The website obfuscationsymposium.org was created to bring together experts from a variety of backgrounds who study, script, and design technologies that either simulate, detect, or are susceptible to obfuscation.
The website also provides the meaning of Obfuscation which is the production of misleading, ambiguous, and plausible but confusing information as an act of concealment or evasion. It critically explores and assesses the use of obfuscation as a strategy for individuals, groups, or communities to hide; to protect themselves; to protest or enact civil disobedience, especially in the context of monitoring, aggregated analysis, and profiling in (digital) space.
The website also puts into detail how the symposium came about and where the gathering will take place which will be at NYU on February 15, 2014, from 9.00 am to 7 pm. To read other related articles, visit Estate Planning Lawyer News.
Services Offered at Symposium on Obfuscation
The website features a documentation link where the events that happened at the symposium were taken into detail and put into context. The main highlights featured on this page were After the Symposium by Seda Gürses, Obfuscation and Resistance by Karen Levy, Exploiting Data Entropy by Melissa Gregg, and Slides and Visuals.
For the After Symposium, the writer pointed out the highlights which were ‘the listing of the Symposium on Obfuscation as one of “Five Intriguing Things” of the day under the rubric “Making noise as a political act” by The Atlantic author Alexis Madrigal’.
Karen Levy’s documentation on the website featured the key issues that animated the discussions: what is obfuscation for? What are its goals? When can it be deemed a success? Different participants addressed these questions in different registers. For Joe Turow, obfuscation is a tactic used by the powerful to reinscribe their power, a boundary object that separates those “in the know” (here, corporations and their lawyers) from outsiders. (Bourdieu would have a similar reading.) Or obfuscation can be an act of protest that confronts economic processes by upending algorithmic assumptions about patterns of individual behavior, as tools like Ad Nauseam illustrate. Obfuscation can be an act of the play, a game of plain-sight hide-and-seek, like the code poems Nick Montfort spoke about. Or maybe, as Susan Stryker suggested, obfuscation can be understood as having to do with individual identity and self-expression, the “codes” we all bring to our daily interactions with one another.
The website also indicated that the slides and visuals presented by Günes Acar, Claudia Diaz, Rachel Greenstadt, and Joseph Turow were The JAPH (Just Another Perl Hacker) that Nick Montfort presented at the Symposium.
The obfuscationsymposium.org website also offers a Program page where the Symposium’s program is displayed in detail, from the 9 am coffee and welcome down to the 5:30 pm closing discussion.
The website also offers a reference page where it lists all the references that the participants might need prior to joining the symposium. Some of these references featured in the website are Finn Brunton and Helen Nissenbaum: Vernacular resistance to data collection and analysis: A political theory of obfuscation, First Monday, 16 (5), 2011, Ero Balsa, Carmela Troncoso, Claudia Diaz, OB-PWS: Obfuscation-Based Private Web Search, IEEE Symposium on Privacy and Security, 2012, and Nick Montfort, Obfuscated Code, in Mathew Fuller, software studies: a lexicon, Leonardo Book Series, 2008, Hanna Rose Shell: Preface & Introduction, in Hide and Seek: Camouflage, Photography, and the Media of Reconnaissance, Zone Books, 2012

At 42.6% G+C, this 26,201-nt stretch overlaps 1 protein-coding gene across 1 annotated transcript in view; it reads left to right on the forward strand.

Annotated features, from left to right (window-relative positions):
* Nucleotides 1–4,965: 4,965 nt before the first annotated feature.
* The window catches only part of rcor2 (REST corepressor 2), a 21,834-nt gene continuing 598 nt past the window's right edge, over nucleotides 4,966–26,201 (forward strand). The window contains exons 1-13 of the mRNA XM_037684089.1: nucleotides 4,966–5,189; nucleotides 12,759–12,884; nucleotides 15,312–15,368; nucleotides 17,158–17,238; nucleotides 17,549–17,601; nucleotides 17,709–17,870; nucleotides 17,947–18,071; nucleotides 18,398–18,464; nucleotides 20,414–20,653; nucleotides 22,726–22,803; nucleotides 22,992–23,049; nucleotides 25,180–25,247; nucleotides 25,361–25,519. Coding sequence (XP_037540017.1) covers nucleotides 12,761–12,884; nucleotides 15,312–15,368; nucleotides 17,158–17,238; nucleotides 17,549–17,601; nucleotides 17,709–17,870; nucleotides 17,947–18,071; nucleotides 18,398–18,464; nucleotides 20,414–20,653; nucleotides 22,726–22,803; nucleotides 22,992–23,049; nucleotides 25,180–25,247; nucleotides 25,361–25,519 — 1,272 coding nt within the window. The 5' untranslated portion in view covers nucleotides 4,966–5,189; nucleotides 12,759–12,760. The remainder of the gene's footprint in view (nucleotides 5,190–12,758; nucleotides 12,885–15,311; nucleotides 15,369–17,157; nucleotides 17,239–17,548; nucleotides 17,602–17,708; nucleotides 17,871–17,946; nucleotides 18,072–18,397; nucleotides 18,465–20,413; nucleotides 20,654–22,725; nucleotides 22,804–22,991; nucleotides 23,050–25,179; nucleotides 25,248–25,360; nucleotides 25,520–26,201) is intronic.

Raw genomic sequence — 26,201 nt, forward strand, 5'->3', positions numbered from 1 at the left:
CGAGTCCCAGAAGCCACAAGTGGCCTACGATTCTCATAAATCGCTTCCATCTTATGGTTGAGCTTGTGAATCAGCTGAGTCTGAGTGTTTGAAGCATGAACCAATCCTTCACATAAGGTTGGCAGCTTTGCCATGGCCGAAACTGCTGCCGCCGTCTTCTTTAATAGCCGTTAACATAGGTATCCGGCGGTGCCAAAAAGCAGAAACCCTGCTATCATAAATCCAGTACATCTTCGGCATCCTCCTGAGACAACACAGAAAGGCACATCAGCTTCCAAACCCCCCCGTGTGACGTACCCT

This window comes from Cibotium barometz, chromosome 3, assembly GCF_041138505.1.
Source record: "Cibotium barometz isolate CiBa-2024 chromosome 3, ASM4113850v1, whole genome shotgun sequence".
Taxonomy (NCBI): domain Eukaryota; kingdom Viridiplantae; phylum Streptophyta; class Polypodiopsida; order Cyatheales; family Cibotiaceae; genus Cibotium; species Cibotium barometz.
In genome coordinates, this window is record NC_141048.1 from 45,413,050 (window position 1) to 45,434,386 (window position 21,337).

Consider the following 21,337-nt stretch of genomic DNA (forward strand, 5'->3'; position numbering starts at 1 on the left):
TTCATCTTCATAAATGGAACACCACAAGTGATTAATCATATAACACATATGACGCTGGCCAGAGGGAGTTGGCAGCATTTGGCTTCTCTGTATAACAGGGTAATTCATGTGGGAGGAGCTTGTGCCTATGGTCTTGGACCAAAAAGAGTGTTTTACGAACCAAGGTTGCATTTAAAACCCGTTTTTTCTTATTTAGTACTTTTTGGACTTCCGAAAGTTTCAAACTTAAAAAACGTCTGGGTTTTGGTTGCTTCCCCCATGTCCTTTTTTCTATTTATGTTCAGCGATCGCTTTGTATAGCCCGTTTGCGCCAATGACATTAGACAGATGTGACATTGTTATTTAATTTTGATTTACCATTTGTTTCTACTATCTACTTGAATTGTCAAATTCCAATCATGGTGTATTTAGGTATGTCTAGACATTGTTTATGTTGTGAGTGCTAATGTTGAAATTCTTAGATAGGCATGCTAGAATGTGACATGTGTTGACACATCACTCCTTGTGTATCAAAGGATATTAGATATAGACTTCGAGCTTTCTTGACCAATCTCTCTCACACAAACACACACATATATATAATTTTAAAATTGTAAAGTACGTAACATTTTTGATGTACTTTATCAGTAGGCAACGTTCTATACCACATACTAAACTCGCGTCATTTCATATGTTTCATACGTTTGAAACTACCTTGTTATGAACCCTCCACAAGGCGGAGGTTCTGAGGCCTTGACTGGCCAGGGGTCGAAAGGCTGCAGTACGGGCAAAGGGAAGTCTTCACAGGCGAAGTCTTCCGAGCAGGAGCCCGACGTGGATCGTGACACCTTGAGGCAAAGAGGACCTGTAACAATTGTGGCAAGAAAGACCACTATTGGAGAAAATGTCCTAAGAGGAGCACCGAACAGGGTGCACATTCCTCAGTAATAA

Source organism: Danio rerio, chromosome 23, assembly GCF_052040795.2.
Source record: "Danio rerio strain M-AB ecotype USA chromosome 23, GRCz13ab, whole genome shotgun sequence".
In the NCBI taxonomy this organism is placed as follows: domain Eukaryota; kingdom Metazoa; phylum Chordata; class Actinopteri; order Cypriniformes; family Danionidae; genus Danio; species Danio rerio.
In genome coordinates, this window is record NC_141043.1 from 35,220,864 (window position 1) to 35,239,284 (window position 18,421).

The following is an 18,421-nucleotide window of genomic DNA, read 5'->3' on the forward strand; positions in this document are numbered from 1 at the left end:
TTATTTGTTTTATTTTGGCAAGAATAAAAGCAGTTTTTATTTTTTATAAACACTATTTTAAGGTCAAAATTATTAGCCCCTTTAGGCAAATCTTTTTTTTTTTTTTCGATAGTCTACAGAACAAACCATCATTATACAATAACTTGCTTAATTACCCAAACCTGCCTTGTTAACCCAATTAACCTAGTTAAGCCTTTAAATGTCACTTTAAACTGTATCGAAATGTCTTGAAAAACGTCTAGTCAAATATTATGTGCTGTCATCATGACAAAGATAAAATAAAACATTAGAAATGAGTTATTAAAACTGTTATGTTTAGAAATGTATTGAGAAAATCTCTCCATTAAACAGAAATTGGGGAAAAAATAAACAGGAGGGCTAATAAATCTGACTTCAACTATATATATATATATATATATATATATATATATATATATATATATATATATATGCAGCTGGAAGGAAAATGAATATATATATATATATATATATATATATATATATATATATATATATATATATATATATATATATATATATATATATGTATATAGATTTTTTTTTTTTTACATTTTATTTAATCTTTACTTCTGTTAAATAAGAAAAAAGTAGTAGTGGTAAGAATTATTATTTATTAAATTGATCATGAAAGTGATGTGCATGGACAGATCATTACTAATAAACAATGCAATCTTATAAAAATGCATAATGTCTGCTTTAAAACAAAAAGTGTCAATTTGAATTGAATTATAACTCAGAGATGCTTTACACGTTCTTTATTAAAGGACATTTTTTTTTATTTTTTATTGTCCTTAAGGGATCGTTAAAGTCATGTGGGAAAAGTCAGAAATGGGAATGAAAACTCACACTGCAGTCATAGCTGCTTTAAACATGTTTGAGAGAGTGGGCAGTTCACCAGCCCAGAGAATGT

to name a few.
The obfuscationsymposium.org website also has an Obfuscation Tools page where they put all the tools to be discussed in the event and their corresponding definitions.
Under the Participants landing page, the website also highlighted the Invited Speakers, the Toolmakers, the Ringers, and the Moderators, and their corresponding pictures.
Under the Invited Speakers, they have Günes Acar, Finn Brunton, Claudia Diaz, Laura Kurgan, Nick Montfort, Hanna Rose Shell, Susan Stryker, and Joseph Turow. For the Toolmakers, the website included Rachel Greenstadt, Daniel Howe, and Rachel Law.
For the Ringers: Mic Bowman, Danah Boyd, Ted Byfield, Vincent Toubiana, Ken Anderson, Jean-François Blanchette, Jamie “Skye” Bianco, Elana Zeide, Ed Felten, Joe Bonneau, Lakshminarayanan Subramanian, and Alex Campolo.
The Moderators specified were Heather Patterson, Erica Robles-Anderson, Joris van Hoboken, and Malte Ziewitz.
The website’s bottom part shows the symposium’s sponsors which are NYUSteinhardt, NYU Law, Information Law Institute, Crisp NYU-poly, and ISTC Social.
The website’s About Us page shows the contact information of the members of the program committee: [email protected] and a brief description of each of the committee members.
History of the Obfuscation Symposium
To note, Obfuscation symposium is organized jointly by NYU’s Department of Media, Culture, and Communication and Information Law Institute is co-sponsored by the Intel Science and Technology Center for Social Computing (ISTC-SC) and is supported by the Center for Interdisciplinary Studies in Privacy and Security at NYU School of Engineering.